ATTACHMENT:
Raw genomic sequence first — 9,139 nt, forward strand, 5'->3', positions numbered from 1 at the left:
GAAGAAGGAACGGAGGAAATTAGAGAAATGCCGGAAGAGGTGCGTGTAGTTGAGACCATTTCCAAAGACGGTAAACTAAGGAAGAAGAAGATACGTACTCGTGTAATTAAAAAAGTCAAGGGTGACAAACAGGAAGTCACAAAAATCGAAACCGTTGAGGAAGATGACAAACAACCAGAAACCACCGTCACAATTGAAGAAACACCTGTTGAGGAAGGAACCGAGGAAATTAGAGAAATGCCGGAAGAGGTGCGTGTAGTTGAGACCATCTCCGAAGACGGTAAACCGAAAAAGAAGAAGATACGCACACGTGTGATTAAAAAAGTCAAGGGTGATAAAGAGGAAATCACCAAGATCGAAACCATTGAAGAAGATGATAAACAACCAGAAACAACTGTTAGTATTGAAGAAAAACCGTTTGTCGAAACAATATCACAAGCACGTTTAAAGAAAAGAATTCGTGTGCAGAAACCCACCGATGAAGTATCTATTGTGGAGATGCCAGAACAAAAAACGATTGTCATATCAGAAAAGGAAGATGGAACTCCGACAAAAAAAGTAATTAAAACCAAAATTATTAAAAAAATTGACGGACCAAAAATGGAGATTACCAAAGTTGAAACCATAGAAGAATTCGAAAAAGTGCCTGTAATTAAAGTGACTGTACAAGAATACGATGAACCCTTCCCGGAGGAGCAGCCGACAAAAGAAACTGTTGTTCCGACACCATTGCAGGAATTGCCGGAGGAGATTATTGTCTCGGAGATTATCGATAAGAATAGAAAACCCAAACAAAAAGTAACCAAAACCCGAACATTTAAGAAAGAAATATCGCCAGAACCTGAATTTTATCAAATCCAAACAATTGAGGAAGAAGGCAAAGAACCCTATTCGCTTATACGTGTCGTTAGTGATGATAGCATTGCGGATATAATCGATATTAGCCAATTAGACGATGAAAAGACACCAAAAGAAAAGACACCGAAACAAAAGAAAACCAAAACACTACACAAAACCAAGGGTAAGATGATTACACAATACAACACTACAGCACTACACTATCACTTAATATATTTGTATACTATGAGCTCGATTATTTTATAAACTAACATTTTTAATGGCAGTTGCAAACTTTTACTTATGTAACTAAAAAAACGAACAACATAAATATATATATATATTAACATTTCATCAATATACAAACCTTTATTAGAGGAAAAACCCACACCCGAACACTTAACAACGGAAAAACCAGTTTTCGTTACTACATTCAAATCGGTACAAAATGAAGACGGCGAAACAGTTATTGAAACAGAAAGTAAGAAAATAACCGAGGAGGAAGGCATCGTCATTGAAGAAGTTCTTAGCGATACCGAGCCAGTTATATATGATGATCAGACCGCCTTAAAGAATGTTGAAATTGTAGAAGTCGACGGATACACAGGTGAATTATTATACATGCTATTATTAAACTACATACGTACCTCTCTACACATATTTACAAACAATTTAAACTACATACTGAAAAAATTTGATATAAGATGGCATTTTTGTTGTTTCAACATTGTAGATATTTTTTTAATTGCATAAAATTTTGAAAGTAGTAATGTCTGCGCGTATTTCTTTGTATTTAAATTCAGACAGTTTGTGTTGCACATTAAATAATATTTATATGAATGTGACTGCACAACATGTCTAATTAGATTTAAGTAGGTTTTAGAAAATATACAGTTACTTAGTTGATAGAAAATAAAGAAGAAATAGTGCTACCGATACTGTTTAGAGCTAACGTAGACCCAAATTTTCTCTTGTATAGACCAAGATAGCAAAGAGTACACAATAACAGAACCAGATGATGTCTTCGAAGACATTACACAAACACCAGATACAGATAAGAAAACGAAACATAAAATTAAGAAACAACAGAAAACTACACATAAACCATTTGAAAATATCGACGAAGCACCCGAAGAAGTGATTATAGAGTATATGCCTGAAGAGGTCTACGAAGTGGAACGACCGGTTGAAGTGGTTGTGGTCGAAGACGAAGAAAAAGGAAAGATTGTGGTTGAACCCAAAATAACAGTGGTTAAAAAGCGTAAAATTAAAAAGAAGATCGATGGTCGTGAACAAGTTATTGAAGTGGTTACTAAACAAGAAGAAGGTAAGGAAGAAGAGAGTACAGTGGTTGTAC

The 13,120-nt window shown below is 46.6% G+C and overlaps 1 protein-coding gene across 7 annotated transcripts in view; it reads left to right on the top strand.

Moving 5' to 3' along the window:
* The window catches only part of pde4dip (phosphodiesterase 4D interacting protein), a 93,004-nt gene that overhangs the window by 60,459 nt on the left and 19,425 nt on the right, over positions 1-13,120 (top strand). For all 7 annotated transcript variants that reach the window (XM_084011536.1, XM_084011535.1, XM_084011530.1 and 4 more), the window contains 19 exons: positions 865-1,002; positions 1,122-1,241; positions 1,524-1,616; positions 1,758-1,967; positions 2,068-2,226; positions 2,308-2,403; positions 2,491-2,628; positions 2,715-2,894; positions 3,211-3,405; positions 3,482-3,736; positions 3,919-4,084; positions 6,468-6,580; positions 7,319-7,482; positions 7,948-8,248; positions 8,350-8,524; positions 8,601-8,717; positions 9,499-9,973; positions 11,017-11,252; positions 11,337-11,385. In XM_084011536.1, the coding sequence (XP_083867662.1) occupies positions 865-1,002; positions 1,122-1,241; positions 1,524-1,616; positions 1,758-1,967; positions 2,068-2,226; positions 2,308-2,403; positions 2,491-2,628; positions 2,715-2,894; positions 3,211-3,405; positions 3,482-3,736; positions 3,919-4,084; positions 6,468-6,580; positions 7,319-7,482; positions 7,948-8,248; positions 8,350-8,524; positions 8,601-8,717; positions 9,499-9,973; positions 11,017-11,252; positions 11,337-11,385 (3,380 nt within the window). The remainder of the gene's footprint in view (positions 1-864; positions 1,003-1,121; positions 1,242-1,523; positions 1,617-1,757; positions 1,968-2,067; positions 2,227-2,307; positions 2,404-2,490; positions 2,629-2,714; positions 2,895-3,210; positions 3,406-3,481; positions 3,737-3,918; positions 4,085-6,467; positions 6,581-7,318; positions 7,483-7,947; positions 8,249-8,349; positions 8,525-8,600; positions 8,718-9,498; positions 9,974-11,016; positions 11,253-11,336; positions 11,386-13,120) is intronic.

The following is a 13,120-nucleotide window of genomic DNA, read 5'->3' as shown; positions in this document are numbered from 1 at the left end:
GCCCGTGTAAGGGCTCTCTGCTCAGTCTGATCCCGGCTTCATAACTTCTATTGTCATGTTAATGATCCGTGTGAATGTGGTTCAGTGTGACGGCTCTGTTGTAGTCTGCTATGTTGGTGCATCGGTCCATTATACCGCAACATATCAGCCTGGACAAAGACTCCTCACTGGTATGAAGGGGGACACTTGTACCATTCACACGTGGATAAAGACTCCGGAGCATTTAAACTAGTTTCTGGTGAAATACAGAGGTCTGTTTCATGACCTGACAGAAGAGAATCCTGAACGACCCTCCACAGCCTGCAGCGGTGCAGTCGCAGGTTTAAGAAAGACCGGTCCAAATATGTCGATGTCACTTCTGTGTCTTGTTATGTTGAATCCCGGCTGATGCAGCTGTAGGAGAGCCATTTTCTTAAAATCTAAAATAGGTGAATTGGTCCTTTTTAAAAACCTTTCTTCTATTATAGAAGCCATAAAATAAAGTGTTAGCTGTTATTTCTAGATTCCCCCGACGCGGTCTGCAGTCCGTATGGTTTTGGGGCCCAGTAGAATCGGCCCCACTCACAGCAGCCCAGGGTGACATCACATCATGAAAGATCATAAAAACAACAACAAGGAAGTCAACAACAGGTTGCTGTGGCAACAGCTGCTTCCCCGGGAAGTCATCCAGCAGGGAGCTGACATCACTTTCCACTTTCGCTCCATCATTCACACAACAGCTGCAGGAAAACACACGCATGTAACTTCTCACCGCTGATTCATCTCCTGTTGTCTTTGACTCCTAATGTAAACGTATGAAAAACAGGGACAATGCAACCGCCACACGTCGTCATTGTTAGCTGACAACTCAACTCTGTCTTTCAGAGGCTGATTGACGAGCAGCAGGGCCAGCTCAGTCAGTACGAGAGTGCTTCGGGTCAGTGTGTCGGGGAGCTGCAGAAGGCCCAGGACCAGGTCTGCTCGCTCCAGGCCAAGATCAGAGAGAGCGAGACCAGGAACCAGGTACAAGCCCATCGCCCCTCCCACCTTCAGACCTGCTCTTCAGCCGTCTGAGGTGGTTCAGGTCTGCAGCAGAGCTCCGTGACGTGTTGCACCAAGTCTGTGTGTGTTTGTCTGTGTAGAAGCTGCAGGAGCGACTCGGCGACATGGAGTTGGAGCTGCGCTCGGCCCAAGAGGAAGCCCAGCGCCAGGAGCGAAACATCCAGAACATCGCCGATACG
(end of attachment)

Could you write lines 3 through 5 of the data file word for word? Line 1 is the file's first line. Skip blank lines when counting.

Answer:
The 13,120-nt window shown below is 46.6% G+C and overlaps 1 protein-coding gene across 7 annotated transcripts in view; it reads left to right on the top strand.

Moving 5' to 3' along the window:
* The window catches only part of pde4dip (phosphodiesterase 4D interacting protein), a 93,004-nt gene that overhangs the window by 60,459 nt on the left and 19,425 nt on the right, over positions 1-13,120 (top strand). For all 7 annotated transcript variants that reach the window (XM_084011536.1, XM_084011535.1, XM_084011530.1 and 4 more), the window contains 19 exons: positions 865-1,002; positions 1,122-1,241; positions 1,524-1,616; positions 1,758-1,967; positions 2,068-2,226; positions 2,308-2,403; positions 2,491-2,628; positions 2,715-2,894; positions 3,211-3,405; positions 3,482-3,736; positions 3,919-4,084; positions 6,468-6,580; positions 7,319-7,482; positions 7,948-8,248; positions 8,350-8,524; positions 8,601-8,717; positions 9,499-9,973; positions 11,017-11,252; positions 11,337-11,385. In XM_084011536.1, the coding sequence (XP_083867662.1) occupies positions 865-1,002; positions 1,122-1,241; positions 1,524-1,616; positions 1,758-1,967; positions 2,068-2,226; positions 2,308-2,403; positions 2,491-2,628; positions 2,715-2,894; positions 3,211-3,405; positions 3,482-3,736; positions 3,919-4,084; positions 6,468-6,580; positions 7,319-7,482; positions 7,948-8,248; positions 8,350-8,524; positions 8,601-8,717; positions 9,499-9,973; positions 11,017-11,252; positions 11,337-11,385 (3,380 nt within the window). The remainder of the gene's footprint in view (positions 1-864; positions 1,003-1,121; positions 1,242-1,523; positions 1,617-1,757; positions 1,968-2,067; positions 2,227-2,307; positions 2,404-2,490; positions 2,629-2,714; positions 2,895-3,210; positions 3,406-3,481; positions 3,737-3,918; positions 4,085-6,467; positions 6,581-7,318; positions 7,483-7,947; positions 8,249-8,349; positions 8,525-8,600; positions 8,718-9,498; positions 9,974-11,016; positions 11,253-11,336; positions 11,386-13,120) is intronic.